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Southerly 79.3: The Way We Live Now

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A collection of pandemic-adjacent writing, featuring new work by Claire Aman, Chris Andrews, Chris Arnold, Stuart Barnes, Vanessa Berry, Pam Brown, Pascalle Burton, Anne Casey, Julie Chevalier, Eileen Chong, Matthew Clarke, Josie/Jocelyn Deane, Shastra Deo, Lucy Dougan, Dave Drayton, Johanna Ellersdorfer, Blake Falcongreen, Michael Farrell, Liam Ferney, Toby Fitch, Angela Gardner, Jake Goetz, Elena Gomez, Melissa Hardie, Dan Hogan, Michael Stratford Hutch, Ella Jeffery, Rebecca Jessen, A. Frances Johnson, Jill Jones, Illawarra Climate Justice Alliance, John Kinsella, Harold Legaspi, Kate Lilley, Anthony Lynch, Julie McElhone, Julie Maclean, Sam Morley, Sandy O’Sullivan, Mark Peart, Patricia Pender, June Perkins, Π.Ο., Katrina Schlunke, Sophia Small, Beth Spencer, Lucy Sussex, Emily Stewart, Honni van Rijswijk, Catherine Vidler, Corey Wakeling and Alison Whittaker.

DIGITAL EDITION

FREE, open access, read online, download here and/or print as you like.

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Description

The Way We Live Now is a special issue of Southerly edited by Melissa Hardie and Kate Lilley. In the spirit of Lauren Berlant, this issue tracks “the unfolding activity of the contemporary moment”: “a stretch of time in which one moves around with a sense that the world is at once intensely present and enigmatic, such that the activity of living demands both a wandering absorptive awareness and a hypervigilance that collects material that might help to clarify things” (Berlant, Cruel Optimism 4). The diverse work offered here, in Southerly’s first online-only issue, gathers “Australian” writing produced in many different places and circumstances. Heterogenous and singular in its contents, the layered contiguity of digital publication optimistically promotes the lateral and multitemporal formation of the commons, true to the big ambitions and longevity of this venerable “little magazine.” Our contributors dwell in and on the permeability of extreme and ordinary states, temporal confusion and disturbance, bringing genre to bear on forms of technological, linguistic, and psychical mediation, exposing Berlantian “impasse” in myriad ways. We are grateful to Create NSW for a grant to pay contributors at a particularly disastrous time for arts funding. Most of all, we are grateful to the brilliant contributors who have entrusted us with their work. We loved putting this issue together. We hope our readers love it too.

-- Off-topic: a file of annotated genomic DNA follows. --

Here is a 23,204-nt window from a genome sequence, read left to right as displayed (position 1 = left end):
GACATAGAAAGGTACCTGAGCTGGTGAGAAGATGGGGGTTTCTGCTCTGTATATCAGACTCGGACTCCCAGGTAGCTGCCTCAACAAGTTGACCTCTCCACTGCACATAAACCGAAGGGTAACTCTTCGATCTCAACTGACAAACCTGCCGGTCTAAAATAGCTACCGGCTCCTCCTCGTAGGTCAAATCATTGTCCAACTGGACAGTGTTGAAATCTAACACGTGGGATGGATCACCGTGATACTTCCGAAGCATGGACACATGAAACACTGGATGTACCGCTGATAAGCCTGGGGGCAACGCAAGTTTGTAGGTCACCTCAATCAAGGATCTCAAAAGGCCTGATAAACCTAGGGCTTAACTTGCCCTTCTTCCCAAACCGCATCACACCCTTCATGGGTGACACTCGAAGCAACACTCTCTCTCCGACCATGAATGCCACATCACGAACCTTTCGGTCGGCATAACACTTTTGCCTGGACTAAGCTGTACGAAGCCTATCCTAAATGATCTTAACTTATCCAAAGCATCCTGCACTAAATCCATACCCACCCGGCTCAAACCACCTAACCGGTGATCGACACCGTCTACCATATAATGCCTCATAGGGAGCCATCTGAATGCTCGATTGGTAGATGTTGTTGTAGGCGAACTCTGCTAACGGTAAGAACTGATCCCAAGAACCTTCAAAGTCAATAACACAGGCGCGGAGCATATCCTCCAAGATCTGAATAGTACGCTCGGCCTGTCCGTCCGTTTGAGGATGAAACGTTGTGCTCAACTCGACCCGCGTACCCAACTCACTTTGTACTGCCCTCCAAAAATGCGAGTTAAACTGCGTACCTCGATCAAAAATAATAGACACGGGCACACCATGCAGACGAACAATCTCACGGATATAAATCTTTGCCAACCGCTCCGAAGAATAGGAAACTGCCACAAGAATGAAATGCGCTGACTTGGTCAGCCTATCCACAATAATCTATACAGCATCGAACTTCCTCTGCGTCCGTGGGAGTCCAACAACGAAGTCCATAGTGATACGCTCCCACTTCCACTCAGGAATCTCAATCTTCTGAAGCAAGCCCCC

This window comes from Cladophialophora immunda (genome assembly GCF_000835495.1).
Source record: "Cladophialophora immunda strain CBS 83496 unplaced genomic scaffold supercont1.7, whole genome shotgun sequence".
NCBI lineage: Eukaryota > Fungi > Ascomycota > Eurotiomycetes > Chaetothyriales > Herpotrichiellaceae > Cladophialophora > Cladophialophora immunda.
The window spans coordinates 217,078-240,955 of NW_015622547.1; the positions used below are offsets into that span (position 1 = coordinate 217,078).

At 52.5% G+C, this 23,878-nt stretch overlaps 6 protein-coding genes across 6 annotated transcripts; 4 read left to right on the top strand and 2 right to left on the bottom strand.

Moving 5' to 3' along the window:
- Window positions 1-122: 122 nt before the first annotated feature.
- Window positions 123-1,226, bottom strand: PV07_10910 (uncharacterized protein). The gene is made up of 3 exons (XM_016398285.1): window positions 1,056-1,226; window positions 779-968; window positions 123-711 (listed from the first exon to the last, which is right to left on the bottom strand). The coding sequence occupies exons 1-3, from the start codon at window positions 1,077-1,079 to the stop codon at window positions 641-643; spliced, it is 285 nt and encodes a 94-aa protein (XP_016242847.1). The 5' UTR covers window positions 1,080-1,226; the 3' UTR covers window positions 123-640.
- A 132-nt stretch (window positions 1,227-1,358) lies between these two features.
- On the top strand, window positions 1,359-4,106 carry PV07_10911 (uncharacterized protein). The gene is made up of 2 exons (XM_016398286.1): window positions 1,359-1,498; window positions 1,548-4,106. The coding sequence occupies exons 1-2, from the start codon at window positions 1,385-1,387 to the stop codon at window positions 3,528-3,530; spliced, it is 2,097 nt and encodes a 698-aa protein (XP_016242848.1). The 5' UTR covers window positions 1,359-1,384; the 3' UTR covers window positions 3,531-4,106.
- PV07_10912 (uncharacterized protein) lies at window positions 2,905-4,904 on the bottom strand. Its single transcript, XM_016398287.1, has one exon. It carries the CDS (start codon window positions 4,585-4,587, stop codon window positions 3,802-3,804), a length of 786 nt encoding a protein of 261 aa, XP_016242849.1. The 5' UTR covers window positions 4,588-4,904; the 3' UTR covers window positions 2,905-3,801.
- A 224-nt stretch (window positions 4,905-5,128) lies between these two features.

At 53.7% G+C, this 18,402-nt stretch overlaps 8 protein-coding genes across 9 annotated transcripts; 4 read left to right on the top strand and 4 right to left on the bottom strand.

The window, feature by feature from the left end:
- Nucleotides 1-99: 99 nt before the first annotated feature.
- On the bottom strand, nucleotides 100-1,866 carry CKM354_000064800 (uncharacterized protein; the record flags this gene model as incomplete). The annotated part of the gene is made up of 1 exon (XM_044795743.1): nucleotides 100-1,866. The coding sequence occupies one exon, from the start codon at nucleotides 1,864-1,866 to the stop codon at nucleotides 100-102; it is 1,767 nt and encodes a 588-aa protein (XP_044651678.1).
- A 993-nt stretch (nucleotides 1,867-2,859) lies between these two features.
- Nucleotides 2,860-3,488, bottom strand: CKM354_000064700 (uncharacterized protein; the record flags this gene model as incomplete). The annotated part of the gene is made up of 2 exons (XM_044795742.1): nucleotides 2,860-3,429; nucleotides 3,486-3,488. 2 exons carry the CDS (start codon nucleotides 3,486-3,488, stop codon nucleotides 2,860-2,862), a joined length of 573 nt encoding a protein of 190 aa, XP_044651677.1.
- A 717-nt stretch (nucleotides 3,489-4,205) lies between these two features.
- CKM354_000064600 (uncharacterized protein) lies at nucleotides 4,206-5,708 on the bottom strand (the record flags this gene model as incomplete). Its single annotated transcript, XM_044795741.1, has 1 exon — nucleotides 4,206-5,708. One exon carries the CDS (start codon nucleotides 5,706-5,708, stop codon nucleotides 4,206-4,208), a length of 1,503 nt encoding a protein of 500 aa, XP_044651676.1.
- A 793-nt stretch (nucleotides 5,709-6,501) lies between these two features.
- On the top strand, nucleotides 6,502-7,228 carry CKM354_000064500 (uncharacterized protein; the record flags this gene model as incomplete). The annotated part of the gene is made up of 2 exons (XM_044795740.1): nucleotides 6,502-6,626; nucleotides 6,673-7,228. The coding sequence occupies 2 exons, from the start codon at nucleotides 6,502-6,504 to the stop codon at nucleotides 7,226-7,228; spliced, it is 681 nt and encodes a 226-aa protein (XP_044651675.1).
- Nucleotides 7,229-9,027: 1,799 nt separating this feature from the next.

*Lauren Berlant. Cruel Optimism. Duke University Press, 2011.

This special edition is entirely open access and free. You may read it online, download and, if you wish, print and share it.

Click here to go to the digital issue and get a download link for a high quality print-ready issue, free!

Alternatively, browse, read online, or download articles via the direct links below.

Contents

INTRODUCTION: Melissa Hardie and Kate Lilley

CONTENTS (Click for a printable PDF of the Contents pages, otherwise follow the links below to go direct to an item)

Chris Andrews: “Shufflemancy”
Chris Arnold: “offline”
Stuart Barnes: “Triolet on Receiving Email from C”
Pascalle Burton: “each one asks in fear, ‘will it be me?’”
Anne Casey: “The federal government has extended the international border ban until June”
Julie Chevalier: “rainy stay at home five visitors, max”
Eileen Chong: “Reason”
Shastra Deo: “Przewalski’s Horses Are Back in Belarus”
Lucy Dougan: “Down to the Corner”
Dave Drayton: “Return to Commute”
Blake Falcongreen: “Arcadia”
Michael Farrell: “In The Library”
Liam Ferney: “A Love Supreme”
Toby Fitch: “New Chronic Logics”
Angela Gardner: “Each Bending”
Jake Goetz: “Satellite Hearts”
Elena Gomez: “Zoe’s Catalytic Converter”
Dan Hogan: “How to leave work on time when working from home”
Michael Stratford Hutch: “Aerotropolis”
Ella Jeffery: “Nachträglichkeit”
Rebecca Jessen: “The New Year”
Jill Jones: “I can look—can’t I—”
John Kinsella: “Graphology Ratio 23”; “Condenser”
Harold Legaspi: “Cool Kids”
Kate Lilley: “Commons”
A. Frances Johnson and Anthony Lynch: “Zoom”
Julie Maclean: “Piffing Yonnies into the Post-Industrial”
Julie McElhone: “Nigh Times”
Sam Morley: “The algorithm says get tested”
Mark Peart: “April (interior)”; “Relapse”
π.o.: “On Us”
Katrina Schlunke: “Burning Cook”
Beth Spencer: “chronic kitty covid city”
Emily Stewart: “On pause / windswept”
Catherine Vidler: “Lost Matchstick Sonnets
Corey Wakeling: “The Gavel Foundation”
Alison Whittaker: “the poets are about to lie to you”

NOTES ON CONTRIBUTORS

COVER: Catherine Vidler: Lost Matchstick Sonnet 16 (2021), Photograph, 14 cm x 16 cm

 

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